Euthanasia can be a controversial issue. It is often referred to as a "mercy killing," and constitutes the taking of another's life who is terminally ill or otherwise ready to die. Only a couple of states allow physician-assisted suicide, but most states allow the withdrawal of life support machinery like respirators or feeding tubes. Pennsylvania's euthanasia laws allow for this type of withholding of life-sustaining treatments without the fear of homicide charges.
Euthanasia is illegal in most states because it is such a sensitive and controversial subject, with tangible parallels to the abortion debate. Proponents believe it is an essential human right to have the power to end one's own life in order to avoid serious pain or other limitations related to a terminal illness. Opponents argue that it is not the job of medical professionals to end one's life, and that it violates the doctor's role as healer. This argument became national news when Dr. Jack Kevorkian devised methods for helping people end their lives.
Anyone who "intentionally aids or solicits another to commit suicide" in Pennsylvania may be charged with a second-degree misdemeanor (one to two years in prison and a $5,000 fine). This may include procuring the necessary supplies or confirming the plan through email or other communications, but without actually going through with the plan and attempting the suicide.
If the person's actions actually cause a suicide, or even a failed attempt, then the charges are bumped up to a second-degree felony (up to 10 years in prison and $25,000 in fines).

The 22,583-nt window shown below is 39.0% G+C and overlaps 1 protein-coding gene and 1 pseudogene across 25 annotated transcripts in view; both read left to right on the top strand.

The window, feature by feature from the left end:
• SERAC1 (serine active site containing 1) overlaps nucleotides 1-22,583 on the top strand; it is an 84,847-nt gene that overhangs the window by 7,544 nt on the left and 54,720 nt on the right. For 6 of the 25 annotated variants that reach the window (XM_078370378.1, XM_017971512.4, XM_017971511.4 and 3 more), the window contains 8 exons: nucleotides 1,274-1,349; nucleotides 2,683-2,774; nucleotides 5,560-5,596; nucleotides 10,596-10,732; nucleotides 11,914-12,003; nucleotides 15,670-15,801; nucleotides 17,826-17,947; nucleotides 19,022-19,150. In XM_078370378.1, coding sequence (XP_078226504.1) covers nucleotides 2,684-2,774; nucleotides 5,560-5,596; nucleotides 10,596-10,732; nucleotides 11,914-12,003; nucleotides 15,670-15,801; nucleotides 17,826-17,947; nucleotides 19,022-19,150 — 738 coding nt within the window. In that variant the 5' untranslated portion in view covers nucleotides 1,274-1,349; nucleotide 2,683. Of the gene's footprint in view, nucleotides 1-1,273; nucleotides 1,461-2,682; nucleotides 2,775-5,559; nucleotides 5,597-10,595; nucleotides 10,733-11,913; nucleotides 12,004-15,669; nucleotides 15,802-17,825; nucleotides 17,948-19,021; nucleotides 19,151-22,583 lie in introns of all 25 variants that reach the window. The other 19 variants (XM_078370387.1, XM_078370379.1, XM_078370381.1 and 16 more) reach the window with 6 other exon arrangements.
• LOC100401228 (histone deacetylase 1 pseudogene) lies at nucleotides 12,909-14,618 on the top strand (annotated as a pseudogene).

Learn more about Pennsylvania euthanasia laws and related matters below. See FindLaw's Patient Rights section for related articles.
|Code Section||20 §5402; §5410|
|Euthanasia Condoned in Statutes?||Mercy killing, euthanasia, aided suicide is not condoned, authorized, or approved; nor is any affirmative or deliberate act to end life other than defined by this Act.|
|Effect of Withholding of Life-Sustaining Procedures||Withholding or withdrawal of life-sustaining treatment in accordance with this chapter shall not constitute suicide or homicide.|
Note: State laws are constantly changing -- contact an Pennsylvania health care attorney or conduct your own legal research to verify the state law(s) you are researching.
Pennsylvania Euthanasia Laws: Related Resources
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